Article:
Concerning St. Isaac Jogues and the Missionaries to the North American savages, c. 1642: “The deadliest obstacles, the missionaries found, to their efforts to Christianize the Hurons were the multitudinous forms of superstition, sorcery and devil worship… Controlling, and an essential part of this system of preternatural influences were the sorcerers… All of the sorcerers claimed a preternatural origin and boasted of being in communication with the spirits. The missionaries discovered that many of their practices were trickery and charlatanism, but attributed others to the direct intervention of the devil. The cabins and huts where they held their séances were oftentimes violently shaken; they themselves would stuff live coals into their mouths without being burned or would thrust their arms into boiling water without being scalded. The rites and ceremonies they conducted were so indecent and revolting that they surpassed unaided human invention.” (Saint Among Savages, pp. 116-117)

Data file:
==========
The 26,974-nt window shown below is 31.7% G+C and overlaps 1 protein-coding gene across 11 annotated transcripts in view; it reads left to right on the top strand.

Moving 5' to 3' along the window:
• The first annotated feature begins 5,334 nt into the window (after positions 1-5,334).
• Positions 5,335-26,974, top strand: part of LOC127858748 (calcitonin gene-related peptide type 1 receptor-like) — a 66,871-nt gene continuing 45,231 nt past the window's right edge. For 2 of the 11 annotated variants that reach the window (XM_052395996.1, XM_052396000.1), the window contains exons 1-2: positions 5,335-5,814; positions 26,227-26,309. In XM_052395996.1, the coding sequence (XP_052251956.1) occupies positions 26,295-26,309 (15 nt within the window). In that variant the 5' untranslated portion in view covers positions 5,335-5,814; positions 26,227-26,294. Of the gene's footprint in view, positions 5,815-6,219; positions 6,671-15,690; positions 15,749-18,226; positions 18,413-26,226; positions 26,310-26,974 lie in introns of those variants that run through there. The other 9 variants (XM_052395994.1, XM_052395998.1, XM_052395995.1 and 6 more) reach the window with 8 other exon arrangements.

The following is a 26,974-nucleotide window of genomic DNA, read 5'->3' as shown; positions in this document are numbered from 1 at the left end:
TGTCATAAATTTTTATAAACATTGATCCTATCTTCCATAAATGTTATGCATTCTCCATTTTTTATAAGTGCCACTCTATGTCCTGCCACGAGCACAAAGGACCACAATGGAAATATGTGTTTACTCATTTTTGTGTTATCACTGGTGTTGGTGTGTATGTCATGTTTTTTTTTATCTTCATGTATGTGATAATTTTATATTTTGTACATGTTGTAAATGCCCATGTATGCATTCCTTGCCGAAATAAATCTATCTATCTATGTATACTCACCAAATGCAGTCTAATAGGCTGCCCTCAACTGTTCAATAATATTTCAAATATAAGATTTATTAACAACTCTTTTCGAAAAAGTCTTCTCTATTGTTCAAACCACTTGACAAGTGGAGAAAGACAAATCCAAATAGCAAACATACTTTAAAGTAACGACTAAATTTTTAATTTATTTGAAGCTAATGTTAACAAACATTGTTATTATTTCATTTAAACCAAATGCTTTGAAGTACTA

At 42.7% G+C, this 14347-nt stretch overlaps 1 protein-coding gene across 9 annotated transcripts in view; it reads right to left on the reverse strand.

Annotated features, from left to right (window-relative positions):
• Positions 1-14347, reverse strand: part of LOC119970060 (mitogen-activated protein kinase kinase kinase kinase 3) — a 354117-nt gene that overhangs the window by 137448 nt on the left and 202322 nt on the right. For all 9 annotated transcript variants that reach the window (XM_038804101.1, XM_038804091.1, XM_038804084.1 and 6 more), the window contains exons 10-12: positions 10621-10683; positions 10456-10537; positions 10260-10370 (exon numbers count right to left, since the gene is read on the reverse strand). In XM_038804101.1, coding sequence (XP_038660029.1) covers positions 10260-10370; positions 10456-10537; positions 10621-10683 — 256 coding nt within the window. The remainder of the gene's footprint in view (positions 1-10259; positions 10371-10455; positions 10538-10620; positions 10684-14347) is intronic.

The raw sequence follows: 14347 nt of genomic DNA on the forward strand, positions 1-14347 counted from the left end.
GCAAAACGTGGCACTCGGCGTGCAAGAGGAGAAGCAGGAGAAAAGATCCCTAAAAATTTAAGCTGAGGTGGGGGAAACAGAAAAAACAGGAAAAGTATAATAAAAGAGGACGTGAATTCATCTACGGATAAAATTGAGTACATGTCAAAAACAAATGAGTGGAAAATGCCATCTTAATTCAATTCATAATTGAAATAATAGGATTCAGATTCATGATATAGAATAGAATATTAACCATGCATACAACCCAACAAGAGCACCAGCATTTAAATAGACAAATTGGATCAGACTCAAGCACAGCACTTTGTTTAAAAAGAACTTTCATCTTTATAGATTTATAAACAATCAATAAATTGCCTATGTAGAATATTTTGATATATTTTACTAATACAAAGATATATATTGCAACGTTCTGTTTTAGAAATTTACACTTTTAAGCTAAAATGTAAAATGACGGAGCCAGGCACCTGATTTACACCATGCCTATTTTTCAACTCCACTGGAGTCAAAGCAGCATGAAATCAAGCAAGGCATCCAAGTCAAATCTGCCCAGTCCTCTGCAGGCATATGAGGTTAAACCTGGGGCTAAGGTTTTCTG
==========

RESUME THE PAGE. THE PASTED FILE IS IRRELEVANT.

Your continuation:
St. John Chrysostom (c. 386): “The baptism of John had not the power to forgive; this being the gift of the baptism that was given later [the Sacrament of Baptism]; for it was in this later baptism that we were buried together with Christ, and our old man was at the same time crucified with Him; and before the Cross nowhere hath forgiveness appeared, for this is everywhere attributed to His Blood.”
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